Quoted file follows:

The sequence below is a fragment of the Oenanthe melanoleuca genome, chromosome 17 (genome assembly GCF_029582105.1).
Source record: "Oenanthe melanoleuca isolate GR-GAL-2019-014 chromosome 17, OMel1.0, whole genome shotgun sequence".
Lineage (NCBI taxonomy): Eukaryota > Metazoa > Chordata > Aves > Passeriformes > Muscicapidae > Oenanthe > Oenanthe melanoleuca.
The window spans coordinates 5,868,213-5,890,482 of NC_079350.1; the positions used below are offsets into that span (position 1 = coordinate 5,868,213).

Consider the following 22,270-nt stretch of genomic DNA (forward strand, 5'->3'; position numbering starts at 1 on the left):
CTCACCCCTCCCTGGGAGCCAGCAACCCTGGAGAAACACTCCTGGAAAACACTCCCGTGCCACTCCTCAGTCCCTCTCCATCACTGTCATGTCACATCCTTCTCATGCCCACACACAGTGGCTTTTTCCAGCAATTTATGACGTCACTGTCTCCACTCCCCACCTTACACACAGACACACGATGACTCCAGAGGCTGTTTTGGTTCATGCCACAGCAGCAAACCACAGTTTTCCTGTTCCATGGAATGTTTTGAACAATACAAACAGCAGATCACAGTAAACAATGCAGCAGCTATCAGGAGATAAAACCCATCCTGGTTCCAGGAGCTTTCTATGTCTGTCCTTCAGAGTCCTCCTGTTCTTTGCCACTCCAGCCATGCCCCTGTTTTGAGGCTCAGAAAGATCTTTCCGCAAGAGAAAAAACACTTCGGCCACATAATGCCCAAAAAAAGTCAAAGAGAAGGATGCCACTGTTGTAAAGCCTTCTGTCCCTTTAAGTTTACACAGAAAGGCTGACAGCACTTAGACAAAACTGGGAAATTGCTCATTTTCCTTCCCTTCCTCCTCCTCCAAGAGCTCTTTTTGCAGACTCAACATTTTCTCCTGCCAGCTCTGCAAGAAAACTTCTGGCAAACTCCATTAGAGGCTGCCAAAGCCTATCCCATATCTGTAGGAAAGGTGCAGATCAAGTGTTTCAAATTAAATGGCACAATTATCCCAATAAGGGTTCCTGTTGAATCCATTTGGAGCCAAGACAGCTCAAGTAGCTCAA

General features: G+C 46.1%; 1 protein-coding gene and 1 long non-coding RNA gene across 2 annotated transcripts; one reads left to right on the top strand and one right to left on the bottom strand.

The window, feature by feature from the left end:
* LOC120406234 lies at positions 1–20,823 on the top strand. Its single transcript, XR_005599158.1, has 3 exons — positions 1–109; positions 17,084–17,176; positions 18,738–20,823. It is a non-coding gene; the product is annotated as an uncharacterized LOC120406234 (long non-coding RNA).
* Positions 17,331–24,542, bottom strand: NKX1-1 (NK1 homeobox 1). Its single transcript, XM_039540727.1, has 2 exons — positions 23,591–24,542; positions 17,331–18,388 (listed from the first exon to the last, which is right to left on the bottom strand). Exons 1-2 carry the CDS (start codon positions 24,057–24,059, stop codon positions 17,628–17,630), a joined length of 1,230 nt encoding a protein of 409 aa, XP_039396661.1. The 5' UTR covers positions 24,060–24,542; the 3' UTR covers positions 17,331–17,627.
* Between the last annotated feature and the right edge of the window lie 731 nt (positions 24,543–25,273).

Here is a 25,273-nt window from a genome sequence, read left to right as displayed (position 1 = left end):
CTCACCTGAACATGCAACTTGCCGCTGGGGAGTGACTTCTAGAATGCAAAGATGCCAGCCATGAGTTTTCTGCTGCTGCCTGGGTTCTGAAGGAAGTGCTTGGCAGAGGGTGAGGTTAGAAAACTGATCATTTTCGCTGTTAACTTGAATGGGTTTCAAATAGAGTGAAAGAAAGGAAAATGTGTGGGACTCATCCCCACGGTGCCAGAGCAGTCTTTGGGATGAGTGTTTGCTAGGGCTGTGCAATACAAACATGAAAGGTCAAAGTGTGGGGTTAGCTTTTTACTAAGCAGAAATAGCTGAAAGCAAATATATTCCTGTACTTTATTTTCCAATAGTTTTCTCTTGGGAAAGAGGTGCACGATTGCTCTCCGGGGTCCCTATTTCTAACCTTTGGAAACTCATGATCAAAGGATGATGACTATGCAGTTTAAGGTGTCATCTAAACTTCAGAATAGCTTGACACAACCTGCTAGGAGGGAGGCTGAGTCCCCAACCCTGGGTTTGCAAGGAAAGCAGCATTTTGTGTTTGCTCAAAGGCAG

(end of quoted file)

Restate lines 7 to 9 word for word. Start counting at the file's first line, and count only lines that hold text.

General features: G+C 46.1%; 1 protein-coding gene and 1 long non-coding RNA gene across 2 annotated transcripts; one reads left to right on the top strand and one right to left on the bottom strand.

The window, feature by feature from the left end:
* LOC120406234 lies at positions 1–20,823 on the top strand. Its single transcript, XR_005599158.1, has 3 exons — positions 1–109; positions 17,084–17,176; positions 18,738–20,823. It is a non-coding gene; the product is annotated as an uncharacterized LOC120406234 (long non-coding RNA).